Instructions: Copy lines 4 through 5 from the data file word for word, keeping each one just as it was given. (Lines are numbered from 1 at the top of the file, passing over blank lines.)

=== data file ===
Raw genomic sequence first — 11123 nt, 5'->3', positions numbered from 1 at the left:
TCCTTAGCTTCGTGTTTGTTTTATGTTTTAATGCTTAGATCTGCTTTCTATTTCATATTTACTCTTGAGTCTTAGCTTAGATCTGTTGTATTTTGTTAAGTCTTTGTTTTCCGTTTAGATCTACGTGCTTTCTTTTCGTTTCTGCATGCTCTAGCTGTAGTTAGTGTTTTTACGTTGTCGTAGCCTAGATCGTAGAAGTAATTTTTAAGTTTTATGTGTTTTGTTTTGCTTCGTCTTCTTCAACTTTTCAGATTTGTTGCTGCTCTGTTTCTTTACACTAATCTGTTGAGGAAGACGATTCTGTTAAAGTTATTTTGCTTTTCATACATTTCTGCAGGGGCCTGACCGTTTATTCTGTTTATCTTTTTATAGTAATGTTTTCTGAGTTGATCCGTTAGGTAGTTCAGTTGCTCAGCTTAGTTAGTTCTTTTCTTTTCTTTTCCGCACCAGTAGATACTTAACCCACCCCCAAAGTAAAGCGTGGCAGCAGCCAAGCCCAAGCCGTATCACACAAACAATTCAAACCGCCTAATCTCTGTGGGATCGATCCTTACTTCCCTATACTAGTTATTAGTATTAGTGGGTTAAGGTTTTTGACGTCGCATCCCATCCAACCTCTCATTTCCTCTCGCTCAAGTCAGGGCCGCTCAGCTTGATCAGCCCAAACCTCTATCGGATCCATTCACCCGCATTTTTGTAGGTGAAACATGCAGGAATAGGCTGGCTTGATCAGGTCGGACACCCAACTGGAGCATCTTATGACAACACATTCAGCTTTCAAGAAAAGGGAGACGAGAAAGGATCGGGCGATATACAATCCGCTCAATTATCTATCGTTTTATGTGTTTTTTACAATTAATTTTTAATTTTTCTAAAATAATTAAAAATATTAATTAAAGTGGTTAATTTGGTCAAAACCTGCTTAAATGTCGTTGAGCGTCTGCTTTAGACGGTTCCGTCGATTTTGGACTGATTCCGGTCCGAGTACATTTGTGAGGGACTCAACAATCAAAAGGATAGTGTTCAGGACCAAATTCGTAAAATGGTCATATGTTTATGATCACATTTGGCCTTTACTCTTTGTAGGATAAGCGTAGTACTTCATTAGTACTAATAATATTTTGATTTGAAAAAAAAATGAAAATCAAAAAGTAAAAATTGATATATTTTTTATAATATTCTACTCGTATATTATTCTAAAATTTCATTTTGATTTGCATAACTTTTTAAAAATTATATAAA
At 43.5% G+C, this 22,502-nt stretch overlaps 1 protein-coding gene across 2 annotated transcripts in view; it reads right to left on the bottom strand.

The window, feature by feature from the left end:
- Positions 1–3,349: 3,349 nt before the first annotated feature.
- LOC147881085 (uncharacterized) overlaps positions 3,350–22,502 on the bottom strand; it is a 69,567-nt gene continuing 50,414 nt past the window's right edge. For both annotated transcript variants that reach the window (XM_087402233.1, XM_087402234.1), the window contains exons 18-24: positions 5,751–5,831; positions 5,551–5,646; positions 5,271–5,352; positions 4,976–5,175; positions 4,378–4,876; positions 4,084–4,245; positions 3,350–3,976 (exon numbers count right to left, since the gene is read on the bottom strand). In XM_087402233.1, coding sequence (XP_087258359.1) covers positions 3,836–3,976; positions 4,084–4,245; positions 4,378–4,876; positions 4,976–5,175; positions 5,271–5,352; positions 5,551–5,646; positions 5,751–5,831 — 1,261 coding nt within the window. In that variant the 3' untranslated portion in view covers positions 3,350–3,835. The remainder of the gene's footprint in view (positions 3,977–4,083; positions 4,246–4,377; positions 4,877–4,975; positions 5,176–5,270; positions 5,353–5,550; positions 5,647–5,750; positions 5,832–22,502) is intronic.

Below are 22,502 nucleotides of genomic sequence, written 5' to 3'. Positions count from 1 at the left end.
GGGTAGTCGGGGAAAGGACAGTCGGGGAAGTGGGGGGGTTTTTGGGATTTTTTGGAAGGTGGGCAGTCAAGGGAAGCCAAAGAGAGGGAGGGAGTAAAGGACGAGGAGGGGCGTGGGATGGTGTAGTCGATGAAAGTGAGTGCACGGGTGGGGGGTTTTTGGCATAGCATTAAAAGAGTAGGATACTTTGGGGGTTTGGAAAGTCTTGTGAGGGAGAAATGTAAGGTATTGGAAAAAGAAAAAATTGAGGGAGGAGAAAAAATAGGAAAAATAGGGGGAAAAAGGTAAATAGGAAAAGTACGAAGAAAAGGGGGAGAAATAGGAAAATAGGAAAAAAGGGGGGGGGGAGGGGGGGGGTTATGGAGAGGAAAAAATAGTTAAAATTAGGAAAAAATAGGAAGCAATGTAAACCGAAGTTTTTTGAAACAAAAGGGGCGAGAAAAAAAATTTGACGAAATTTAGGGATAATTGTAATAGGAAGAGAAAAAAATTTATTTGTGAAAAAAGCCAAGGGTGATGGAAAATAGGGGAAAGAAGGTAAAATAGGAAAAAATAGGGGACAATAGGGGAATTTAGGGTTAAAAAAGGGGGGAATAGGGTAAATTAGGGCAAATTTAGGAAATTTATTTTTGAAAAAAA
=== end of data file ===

The window, feature by feature from the left end:
- Positions 1–3,349: 3,349 nt before the first annotated feature.